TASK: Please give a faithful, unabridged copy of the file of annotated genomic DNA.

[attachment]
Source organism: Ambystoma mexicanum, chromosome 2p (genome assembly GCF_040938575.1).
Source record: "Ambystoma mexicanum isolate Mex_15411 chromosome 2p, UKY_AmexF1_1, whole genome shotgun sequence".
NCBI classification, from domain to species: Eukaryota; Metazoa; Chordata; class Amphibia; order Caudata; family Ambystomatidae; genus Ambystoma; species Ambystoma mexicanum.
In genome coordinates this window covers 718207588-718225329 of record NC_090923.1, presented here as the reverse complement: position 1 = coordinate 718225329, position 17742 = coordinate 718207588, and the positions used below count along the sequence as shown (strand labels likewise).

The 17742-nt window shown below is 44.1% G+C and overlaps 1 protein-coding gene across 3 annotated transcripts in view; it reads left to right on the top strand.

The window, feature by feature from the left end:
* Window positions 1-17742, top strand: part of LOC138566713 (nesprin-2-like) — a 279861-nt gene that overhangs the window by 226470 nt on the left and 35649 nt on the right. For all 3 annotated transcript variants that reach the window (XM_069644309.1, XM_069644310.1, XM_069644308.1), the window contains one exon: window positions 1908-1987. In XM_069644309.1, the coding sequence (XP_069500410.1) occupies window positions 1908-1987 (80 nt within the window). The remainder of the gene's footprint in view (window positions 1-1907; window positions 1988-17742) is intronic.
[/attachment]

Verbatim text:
Source organism: Ambystoma mexicanum, chromosome 2p (genome assembly GCF_040938575.1).
Source record: "Ambystoma mexicanum isolate Mex_15411 chromosome 2p, UKY_AmexF1_1, whole genome shotgun sequence".
NCBI classification, from domain to species: Eukaryota; Metazoa; Chordata; class Amphibia; order Caudata; family Ambystomatidae; genus Ambystoma; species Ambystoma mexicanum.
In genome coordinates this window covers 718207588-718225329 of record NC_090923.1, presented here as the reverse complement: position 1 = coordinate 718225329, position 17742 = coordinate 718207588, and the positions used below count along the sequence as shown (strand labels likewise).

The 17742-nt window shown below is 44.1% G+C and overlaps 1 protein-coding gene across 3 annotated transcripts in view; it reads left to right on the top strand.

The window, feature by feature from the left end:
* Window positions 1-17742, top strand: part of LOC138566713 (nesprin-2-like) — a 279861-nt gene that overhangs the window by 226470 nt on the left and 35649 nt on the right. For all 3 annotated transcript variants that reach the window (XM_069644309.1, XM_069644310.1, XM_069644308.1), the window contains one exon: window positions 1908-1987. In XM_069644309.1, the coding sequence (XP_069500410.1) occupies window positions 1908-1987 (80 nt within the window). The remainder of the gene's footprint in view (window positions 1-1907; window positions 1988-17742) is intronic.